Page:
Side thought, it seems like I could get the ABS back up and working potentially if I hook the R154 side pigtail into the car harness (A340E) side. Same 3 wires just different plug, seems like a solvable issue- anyone have experience making that work on a trans swapped car?

Font Parallel Rectangle Automotive design Drawing
 

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I don't know if this applies to the MkIII also, but on the MkIV, since the ABS unit is nonoperational when stationary, the bleed procedure is to turn the key to ON and bleed within 10 seconds (IIRC). My assumption is that the ABS part of the lines is completely open for the 1st 10 seconds after the key is turned to ON, thus allowing you to bleed though the entire system, including ABS, for 10 seconds.
 

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^ Normally, you shouldn't have to involve the ABS system. It's unlikely that air can get in there naturally. But if you've removed the lines going to the pump, that's another story.
 

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Start bleeding the longest line first which would be the passenger rear, then the driver rear, then the passenger front, then the driver front. Bleed until no bubbles or discolored fluid comes out. I use a one person bleeder that has a check valve in it and a hose that leads to a collection bottle. A rubber sealing grommet slips over the bleed nipple that the hose slips inside of. The hose is clear plastic so I can pump it by hand and look under the car while it's bleeding. Use full strokes of the brake pedal top to bottom. Just keep an eye on your reservoir to top it off and don't run dry. I've had good results with Valvoline DOT 3 & 4 synthetic brake fluid.
 

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Discussion Starter · #15 ·
I am recalling now as I think back, when I bled the car the front was up on jackstands. I'm sure that didn't help anything...

I have an electric vacuum pump I'll employ as well just to see if it can help.

I'll keep the thread updated when I get it done, but I just put the car back up on jacks because I need to pull the turbo...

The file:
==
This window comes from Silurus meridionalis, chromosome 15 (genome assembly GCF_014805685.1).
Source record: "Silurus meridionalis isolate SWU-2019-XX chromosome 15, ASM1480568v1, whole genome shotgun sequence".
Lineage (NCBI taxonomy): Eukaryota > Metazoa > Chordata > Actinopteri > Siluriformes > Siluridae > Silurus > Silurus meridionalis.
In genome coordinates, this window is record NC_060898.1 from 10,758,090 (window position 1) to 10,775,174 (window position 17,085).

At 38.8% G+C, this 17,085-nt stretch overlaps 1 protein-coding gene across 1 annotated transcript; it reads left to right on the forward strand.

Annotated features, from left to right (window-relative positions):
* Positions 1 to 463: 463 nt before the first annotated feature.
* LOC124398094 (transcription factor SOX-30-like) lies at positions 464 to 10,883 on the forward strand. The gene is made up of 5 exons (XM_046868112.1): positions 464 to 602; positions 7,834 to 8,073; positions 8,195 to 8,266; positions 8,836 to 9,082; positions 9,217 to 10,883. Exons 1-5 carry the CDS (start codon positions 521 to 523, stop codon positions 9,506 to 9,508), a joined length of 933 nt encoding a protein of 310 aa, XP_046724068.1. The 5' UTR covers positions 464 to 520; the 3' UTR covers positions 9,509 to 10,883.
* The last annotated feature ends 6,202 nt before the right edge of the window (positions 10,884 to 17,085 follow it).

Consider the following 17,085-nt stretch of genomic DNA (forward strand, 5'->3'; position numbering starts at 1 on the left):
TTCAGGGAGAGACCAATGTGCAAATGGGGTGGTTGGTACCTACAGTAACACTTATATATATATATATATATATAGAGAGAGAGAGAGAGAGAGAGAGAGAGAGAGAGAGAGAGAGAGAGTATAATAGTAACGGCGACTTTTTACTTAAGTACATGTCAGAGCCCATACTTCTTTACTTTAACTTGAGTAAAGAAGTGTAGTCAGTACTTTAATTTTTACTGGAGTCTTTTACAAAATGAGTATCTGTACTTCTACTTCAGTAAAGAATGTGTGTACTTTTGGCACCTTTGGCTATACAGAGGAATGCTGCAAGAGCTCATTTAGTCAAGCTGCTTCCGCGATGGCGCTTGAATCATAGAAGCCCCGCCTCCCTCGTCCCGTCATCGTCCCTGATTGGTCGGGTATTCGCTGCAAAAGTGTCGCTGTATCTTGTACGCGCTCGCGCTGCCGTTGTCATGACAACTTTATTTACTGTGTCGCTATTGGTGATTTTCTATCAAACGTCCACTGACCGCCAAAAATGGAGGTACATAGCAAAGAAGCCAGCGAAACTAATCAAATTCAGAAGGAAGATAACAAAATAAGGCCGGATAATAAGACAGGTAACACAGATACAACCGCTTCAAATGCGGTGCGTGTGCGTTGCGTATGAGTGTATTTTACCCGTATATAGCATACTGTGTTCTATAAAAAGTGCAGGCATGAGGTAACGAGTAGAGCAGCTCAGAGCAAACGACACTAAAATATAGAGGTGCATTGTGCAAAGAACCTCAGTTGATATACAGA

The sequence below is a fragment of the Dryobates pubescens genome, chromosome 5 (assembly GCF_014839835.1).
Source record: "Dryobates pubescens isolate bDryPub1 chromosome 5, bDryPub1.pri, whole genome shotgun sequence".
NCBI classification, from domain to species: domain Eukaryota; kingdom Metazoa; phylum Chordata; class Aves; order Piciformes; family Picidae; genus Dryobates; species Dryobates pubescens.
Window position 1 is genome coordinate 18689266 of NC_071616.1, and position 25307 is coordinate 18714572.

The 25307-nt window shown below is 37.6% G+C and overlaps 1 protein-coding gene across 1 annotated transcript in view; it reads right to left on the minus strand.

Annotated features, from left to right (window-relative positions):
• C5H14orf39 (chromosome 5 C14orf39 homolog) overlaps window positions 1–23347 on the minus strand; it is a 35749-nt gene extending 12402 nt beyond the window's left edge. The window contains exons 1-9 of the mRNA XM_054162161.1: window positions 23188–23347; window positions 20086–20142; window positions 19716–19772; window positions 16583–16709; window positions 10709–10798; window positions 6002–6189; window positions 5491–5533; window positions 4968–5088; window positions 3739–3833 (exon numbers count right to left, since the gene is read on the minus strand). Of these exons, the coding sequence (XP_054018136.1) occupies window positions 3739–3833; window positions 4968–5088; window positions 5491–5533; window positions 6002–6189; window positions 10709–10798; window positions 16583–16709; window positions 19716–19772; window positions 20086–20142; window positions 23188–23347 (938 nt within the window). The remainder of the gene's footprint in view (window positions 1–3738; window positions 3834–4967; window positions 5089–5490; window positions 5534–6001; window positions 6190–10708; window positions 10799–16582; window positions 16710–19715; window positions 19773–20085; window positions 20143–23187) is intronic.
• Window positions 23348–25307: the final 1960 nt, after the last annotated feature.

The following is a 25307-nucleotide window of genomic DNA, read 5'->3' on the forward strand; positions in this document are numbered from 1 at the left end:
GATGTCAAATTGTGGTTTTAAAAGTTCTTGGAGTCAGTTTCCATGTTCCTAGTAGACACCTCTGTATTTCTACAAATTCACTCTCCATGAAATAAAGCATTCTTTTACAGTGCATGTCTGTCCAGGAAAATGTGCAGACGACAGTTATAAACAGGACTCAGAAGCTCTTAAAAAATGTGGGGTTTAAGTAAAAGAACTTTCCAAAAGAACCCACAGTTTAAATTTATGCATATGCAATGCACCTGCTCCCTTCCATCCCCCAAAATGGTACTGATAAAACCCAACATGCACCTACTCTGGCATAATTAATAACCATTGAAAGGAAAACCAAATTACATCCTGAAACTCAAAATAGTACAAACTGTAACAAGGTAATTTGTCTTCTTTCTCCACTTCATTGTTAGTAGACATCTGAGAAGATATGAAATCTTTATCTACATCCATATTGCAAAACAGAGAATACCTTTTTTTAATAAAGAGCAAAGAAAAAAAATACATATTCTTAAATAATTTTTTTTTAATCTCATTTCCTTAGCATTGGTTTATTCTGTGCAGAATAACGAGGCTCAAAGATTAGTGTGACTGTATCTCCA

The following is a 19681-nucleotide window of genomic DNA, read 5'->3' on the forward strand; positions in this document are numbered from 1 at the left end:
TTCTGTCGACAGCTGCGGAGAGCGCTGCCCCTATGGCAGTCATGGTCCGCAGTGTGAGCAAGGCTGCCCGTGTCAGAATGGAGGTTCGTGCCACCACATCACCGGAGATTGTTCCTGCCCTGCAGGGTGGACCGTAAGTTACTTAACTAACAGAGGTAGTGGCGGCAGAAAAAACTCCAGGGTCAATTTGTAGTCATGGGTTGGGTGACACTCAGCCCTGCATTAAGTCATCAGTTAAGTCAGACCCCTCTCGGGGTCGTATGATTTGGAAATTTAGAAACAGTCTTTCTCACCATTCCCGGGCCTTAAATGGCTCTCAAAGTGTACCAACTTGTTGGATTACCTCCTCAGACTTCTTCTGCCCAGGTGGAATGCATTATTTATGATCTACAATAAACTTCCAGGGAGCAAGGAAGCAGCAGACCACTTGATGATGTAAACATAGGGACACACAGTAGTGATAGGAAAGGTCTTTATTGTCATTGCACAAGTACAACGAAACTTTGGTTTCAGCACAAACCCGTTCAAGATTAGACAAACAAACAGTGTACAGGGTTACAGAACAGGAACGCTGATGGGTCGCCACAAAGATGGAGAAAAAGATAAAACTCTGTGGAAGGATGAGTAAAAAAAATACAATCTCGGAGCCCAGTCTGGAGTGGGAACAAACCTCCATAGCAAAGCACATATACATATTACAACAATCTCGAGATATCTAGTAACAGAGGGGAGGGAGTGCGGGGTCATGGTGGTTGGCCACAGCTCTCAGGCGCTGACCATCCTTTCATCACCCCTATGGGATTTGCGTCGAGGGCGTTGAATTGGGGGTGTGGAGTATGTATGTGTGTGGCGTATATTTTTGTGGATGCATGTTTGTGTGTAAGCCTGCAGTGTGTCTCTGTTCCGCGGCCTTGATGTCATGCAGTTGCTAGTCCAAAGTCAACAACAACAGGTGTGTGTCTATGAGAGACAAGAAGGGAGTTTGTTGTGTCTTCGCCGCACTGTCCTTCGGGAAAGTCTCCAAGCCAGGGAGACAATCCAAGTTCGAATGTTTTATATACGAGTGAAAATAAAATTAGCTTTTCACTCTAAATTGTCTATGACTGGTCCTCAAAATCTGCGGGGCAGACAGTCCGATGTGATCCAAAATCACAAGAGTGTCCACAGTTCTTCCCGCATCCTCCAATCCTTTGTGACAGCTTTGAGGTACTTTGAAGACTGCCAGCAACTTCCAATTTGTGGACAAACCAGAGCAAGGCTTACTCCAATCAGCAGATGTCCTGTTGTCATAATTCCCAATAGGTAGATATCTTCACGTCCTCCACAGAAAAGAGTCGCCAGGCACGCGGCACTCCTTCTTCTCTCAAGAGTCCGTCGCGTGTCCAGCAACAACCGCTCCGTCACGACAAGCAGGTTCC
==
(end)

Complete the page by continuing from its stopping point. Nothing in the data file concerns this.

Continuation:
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Bleeding brakes, one of my less favorite jobs out there... hydraulic fluid has the strange property of being really slippery while at the exact same time, making things weirdly sticky. Never did understand the stuff. :p

Related note, don't let it get on painted surfaces, it's quite corrosive! Clean it up as soon as possible so it doesn't ruin paint. Also, it's hygroscopic, use that to your advantage if you need to clean in a spot you can't quite get to, by which I mean, a spray bottle filled with water is your friend here.
 

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1986.5 black/tan N/A auto
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You should try replacing the brake booster, mine had brakes that didnt engage until past the halfway point and then they would grab a little more than expected. I replaced the master cylinder first, then the 2 front brakes with 4 pistons and eventually found a junk supra that had a booster which fixed the problem.
 

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Discussion Starter · #19 ·
Found the rear brake lines I bought 4 years ago... literally 30 minutes AFTER I ordered a replacement set.
Cancelled my order for those...
I get those swapped then just give it hell with a good flush. I think it'll come around I just need to get in like I mean it.
Keep you all posted....
 

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Discussion Starter · #20 ·
You should try replacing the brake booster, mine had brakes that didnt engage until past the halfway point and then they would grab a little more than expected. I replaced the master cylinder first, then the 2 front brakes with 4 pistons and eventually found a junk supra that had a booster which fixed the problem.
Hopefully I don't have to, but I will definitely check on that if I can't get them tight. Thanks!